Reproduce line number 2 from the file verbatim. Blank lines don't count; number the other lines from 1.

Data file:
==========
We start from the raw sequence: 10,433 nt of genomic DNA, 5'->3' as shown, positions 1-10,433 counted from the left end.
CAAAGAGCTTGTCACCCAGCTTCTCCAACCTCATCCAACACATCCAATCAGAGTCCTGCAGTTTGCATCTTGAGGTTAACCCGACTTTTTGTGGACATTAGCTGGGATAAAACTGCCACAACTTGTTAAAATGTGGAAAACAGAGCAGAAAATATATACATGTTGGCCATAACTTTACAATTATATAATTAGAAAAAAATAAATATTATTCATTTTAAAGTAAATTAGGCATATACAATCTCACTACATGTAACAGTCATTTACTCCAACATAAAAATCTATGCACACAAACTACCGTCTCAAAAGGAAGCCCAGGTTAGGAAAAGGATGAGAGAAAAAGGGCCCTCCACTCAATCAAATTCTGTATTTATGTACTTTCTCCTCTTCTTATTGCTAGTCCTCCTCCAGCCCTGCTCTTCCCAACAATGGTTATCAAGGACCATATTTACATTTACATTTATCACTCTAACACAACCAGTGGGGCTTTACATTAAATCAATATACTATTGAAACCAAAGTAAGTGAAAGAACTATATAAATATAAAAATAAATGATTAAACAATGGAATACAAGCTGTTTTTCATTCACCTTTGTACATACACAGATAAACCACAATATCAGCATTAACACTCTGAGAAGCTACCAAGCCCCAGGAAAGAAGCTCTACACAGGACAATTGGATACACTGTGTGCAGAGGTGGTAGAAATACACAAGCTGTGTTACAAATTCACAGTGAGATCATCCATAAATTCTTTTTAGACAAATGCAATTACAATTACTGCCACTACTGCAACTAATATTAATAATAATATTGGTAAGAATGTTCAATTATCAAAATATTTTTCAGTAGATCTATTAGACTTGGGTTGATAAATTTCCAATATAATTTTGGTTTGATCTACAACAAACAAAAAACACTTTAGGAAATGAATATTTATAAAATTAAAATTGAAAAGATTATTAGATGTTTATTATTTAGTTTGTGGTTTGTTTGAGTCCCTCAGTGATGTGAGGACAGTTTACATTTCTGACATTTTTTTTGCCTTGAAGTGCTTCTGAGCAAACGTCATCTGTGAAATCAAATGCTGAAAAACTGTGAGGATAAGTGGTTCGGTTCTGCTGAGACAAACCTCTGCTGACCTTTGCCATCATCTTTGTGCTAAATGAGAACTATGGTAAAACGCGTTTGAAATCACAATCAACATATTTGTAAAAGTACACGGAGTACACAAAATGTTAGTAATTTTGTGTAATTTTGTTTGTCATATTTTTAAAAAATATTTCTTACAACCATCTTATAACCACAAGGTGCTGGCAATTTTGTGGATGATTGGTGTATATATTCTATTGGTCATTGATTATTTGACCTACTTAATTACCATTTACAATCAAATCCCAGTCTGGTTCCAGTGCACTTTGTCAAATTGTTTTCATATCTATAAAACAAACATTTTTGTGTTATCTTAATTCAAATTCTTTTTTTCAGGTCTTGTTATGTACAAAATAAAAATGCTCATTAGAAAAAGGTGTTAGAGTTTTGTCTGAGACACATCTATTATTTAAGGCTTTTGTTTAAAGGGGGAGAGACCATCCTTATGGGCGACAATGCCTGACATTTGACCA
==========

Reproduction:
CAAAGAGCTTGTCACCCAGCTTCTCCAACCTCATCCAACACATCCAATCAGAGTCCTGCAGTTTGCATCTTGAGGTTAACCCGACTTTTTGTGGACATTAGCTGGGATAAAACTGCCACAACTTGTTAAAATGTGGAAAACAGAGCAGAAAATATATACATGTTGGCCATAACTTTACAATTATATAATTAGAAAAAAATAAATATTATTCATTTTAAAGTAAATTAGGCATATACAATCTCACTACATGTAACAGTCATTTACTCCAACATAAAAATCTATGCACACAAACTACCGTCTCAAAAGGAAGCCCAGGTTAGGAAAAGGATGAGAGAAAAAGGGCCCTCCACTCAATCAAATTCTGTATTTATGTACTTTCTCCTCTTCTTATTGCTAGTCCTCCTCCAGCCCTGCTCTTCCCAACAATGGTTATCAAGGACCATATTTACATTTACATTTATCACTCTAACACAACCAGTGGGGCTTTACATTAAATCAATATACTATTGAAACCAAAGTAAGTGAAAGAACTATATAAATATAAAAATAAATGATTAAACAATGGAATACAAGCTGTTTTTCATTCACCTTTGTACATACACAGATAAACCACAATATCAGCATTAACACTCTGAGAAGCTACCAAGCCCCAGGAAAGAAGCTCTACACAGGACAATTGGATACACTGTGTGCAGAGGTGGTAGAAATACACAAGCTGTGTTACAAATTCACAGTGAGATCATCCATAAATTCTTTTTAGACAAATGCAATTACAATTACTGCCACTACTGCAACTAATATTAATAATAATATTGGTAAGAATGTTCAATTATCAAAATATTTTTCAGTAGATCTATTAGACTTGGGTTGATAAATTTCCAATATAATTTTGGTTTGATCTACAACAAACAAAAAACACTTTAGGAAATGAATATTTATAAAATTAAAATTGAAAAGATTATTAGATGTTTATTATTTAGTTTGTGGTTTGTTTGAGTCCCTCAGTGATGTGAGGACAGTTTACATTTCTGACATTTTTTTTGCCTTGAAGTGCTTCTGAGCAAACGTCATCTGTGAAATCAAATGCTGAAAAACTGTGAGGATAAGTGGTTCGGTTCTGCTGAGACAAACCTCTGCTGACCTTTGCCATCATCTTTGTGCTAAATGAGAACTATGGTAAAACGCGTTTGAAATCACAATCAACATATTTGTAAAAGTACACGGAGTACACAAAATGTTAGTAATTTTGTGTAATTTTGTTTGTCATATTTTTAAAAAATATTTCTTACAACCATCTTATAACCACAAGGTGCTGGCAATTTTGTGGATGATTGGTGTATATATTCTATTGGTCATTGATTATTTGACCTACTTAATTACCATTTACAATCAAATCCCAGTCTGGTTCCAGTGCACTTTGTCAAATTGTTTTCATATCTATAAAACAAACATTTTTGTGTTATCTTAATTCAAATTCTTTTTTTCAGGTCTTGTTATGTACAAAATAAAAATGCTCATTAGAAAAAGGTGTTAGAGTTTTGTCTGAGACACATCTATTATTTAAGGCTTTTGTTTAAAGGGGGAGAGACCATCCTTATGGGCGACAATGCCTGACATTTGACCA